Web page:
The U.S. is seeing an increase in the ratio of coronavirus cases turning out to be the highly contagious omicron subvariant, BA.2. According to the latest data from the Centers for Disease Control and Prevention, BA.2 makes up about 35% of all COVID-19 cases in the country.
Here’s what to know about the coronavirus variant:
What is BA.2?
BA.2, sometimes referred to as “stealth omicron,” is a subvariant of omicron.
The subvariant has become the dominant variant of the coronavirus around the world, the World Health Organization said last week.
BA.2 is believed to be driving an increase in COVID-19 cases in several countries, including much of Europe. Now, there are worries that the variant may soon push cases up in the U.S. too.
The subvariant has mutations in its spike protein that makes it different from BA.1, which has been the most common omicron sublineage reported in the U.S. and the one behind record-setting high case numbers during the recent winter surge.
The nation’s top infectious disease expert, Dr. Anthony Fauci, has said that the subvariant is considered 50-60% more transmissible than the previous version.
Is BA.2 more dangerous?
BA.2 is known to be more contagious than earlier variants, though it does not appear to be more severe than other versions of the virus, health authorities say.
Is it spreading?
While COVID-19 case numbers are still declining in the U.S., BA.2 is accounting for a larger percentage of those cases.
BA.2 accounted for about 35% of samples sequenced between March 13 and March 19, up from 22.3% the week before, according to the CDC. The week before that, BA.2 was found in 12.6% of sequenced cases.
Since fewer people are getting tested post-surge, and not every sample is sequenced, there could be more BA.2 infections than documented.
Where is BA.2 most prevalent?
To track which COVID-19 variants are dominant around the country, the CDC breaks up the United States into ten regions. There are two regions where BA.2 already makes up more than half of cases.
The first is New England, which includes Connecticut, Maine, Massachusetts, New Hampshire, Rhode Island and Vermont. The second region is made up of New Jersey, New York, Puerto Rico and the Virgin Islands.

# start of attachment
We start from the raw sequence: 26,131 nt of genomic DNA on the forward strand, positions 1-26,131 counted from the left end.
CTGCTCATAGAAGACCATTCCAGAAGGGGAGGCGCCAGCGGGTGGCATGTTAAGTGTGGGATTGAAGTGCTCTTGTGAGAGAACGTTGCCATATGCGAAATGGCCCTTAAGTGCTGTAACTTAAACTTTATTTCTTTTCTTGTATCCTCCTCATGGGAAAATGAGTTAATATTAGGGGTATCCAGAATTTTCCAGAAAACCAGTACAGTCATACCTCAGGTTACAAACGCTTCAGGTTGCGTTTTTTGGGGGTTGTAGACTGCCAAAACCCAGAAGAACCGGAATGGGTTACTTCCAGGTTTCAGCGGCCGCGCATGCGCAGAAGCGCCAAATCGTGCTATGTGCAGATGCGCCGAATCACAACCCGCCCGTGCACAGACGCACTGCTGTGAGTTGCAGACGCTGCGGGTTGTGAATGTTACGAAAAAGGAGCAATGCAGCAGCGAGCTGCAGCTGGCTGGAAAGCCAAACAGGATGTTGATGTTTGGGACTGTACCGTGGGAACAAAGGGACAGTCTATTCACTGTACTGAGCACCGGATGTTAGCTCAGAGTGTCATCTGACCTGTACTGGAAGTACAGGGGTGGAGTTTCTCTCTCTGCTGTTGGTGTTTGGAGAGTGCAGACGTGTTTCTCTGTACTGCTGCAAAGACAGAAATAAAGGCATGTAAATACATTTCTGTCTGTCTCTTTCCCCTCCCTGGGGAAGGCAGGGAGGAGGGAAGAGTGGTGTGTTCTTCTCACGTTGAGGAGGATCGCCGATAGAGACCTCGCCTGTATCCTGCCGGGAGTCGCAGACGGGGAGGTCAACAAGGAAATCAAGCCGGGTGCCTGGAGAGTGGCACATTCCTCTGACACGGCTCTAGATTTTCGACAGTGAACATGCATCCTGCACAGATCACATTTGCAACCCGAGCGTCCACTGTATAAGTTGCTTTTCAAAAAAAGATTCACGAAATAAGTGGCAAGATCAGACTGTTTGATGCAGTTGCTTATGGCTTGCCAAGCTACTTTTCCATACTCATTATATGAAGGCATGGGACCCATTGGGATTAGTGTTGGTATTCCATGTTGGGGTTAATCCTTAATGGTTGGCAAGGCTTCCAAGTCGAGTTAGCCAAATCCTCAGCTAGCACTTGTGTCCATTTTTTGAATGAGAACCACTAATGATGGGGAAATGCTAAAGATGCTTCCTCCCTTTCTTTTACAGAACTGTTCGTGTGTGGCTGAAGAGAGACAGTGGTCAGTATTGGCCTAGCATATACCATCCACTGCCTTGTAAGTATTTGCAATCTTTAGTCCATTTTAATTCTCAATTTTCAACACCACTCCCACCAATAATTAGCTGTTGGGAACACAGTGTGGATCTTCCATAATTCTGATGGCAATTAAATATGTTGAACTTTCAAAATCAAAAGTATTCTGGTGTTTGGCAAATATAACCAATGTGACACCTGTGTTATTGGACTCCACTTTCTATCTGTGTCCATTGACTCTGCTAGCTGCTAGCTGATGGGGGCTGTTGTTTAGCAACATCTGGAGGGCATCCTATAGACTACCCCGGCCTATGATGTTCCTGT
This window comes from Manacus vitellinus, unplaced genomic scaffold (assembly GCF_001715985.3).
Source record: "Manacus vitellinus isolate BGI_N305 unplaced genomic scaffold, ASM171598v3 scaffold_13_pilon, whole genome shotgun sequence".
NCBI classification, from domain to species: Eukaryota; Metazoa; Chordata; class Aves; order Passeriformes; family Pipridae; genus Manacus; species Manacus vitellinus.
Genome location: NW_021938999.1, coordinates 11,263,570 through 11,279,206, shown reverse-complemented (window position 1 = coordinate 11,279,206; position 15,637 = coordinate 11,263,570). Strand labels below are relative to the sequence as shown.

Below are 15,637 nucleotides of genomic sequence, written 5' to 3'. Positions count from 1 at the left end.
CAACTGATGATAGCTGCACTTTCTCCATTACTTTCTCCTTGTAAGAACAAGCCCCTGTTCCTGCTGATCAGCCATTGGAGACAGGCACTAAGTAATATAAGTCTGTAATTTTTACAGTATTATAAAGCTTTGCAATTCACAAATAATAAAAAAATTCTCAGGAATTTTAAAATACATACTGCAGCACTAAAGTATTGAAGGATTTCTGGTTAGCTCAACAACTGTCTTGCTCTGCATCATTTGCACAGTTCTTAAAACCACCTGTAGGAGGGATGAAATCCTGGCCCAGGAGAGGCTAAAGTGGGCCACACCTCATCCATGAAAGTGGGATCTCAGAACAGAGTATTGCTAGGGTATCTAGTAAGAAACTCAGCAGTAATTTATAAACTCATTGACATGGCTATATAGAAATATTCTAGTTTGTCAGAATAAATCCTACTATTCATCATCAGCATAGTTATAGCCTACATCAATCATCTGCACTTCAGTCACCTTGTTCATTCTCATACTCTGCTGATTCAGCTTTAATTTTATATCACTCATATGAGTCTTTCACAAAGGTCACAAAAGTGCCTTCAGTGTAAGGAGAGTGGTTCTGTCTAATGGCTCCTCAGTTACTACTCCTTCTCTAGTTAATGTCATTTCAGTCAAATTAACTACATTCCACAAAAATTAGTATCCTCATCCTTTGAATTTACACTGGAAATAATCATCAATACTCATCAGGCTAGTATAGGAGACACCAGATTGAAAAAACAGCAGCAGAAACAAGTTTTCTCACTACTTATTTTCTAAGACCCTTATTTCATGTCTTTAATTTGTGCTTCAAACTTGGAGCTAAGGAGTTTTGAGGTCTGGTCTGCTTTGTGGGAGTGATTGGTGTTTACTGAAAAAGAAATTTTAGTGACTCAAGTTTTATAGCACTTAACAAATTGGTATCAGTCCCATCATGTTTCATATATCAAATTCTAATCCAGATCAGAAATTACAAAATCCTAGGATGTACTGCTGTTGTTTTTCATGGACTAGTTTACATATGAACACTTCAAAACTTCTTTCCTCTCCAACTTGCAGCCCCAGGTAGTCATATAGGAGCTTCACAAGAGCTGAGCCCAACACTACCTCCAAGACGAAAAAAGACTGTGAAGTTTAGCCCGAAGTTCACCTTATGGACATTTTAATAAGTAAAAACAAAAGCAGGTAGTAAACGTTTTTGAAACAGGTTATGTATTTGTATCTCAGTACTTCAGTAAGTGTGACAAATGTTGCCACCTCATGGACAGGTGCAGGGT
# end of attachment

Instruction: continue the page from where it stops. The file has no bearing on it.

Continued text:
These two regions saw the BA.2 variant responsible for 55% and 52% of COVID-19 cases in mid-March, respectively.
The region with the smallest proportion of BA.2 cases sequenced so far is what the CDC calls Region 7, which includes Iowa, Kansas, Missouri and Nebraska.
Is another surge expected?
It’s not yet clear whether BA.2 will fuel another major surge in the U.S., where local, state and federal authorities have been relaxing masking and vaccine verification restrictions in recent weeks.
Fauci has said that he wouldn’t be surprised if case numbers begin to climb in the U.S. in the next few weeks, but he doesn’t expect another major surge.
“I would not be surprised at all, if we do see somewhat of an uptick,” Fauci told the Washington Post last week. “The extent of it and the degree to which it impacts seriousness of disease like hospitalizations and death remains to be seen. I don’t really see, unless something changes dramatically, that there would be a major surge.”
The fact that the U.S. saw such a huge spike from BA.1, the other omicron subvariant, just a couple of months ago may protect us from another massive surge, experts say. One recent model estimated 73% of Americans had immunity to the omicron variant because so many were exposed between December and February.
Still, that would mean about 27% of Americans are not immune – nearly 90 million people.
Those who haven’t gotten a COVID booster shot and people over 65 are especially vulnerable.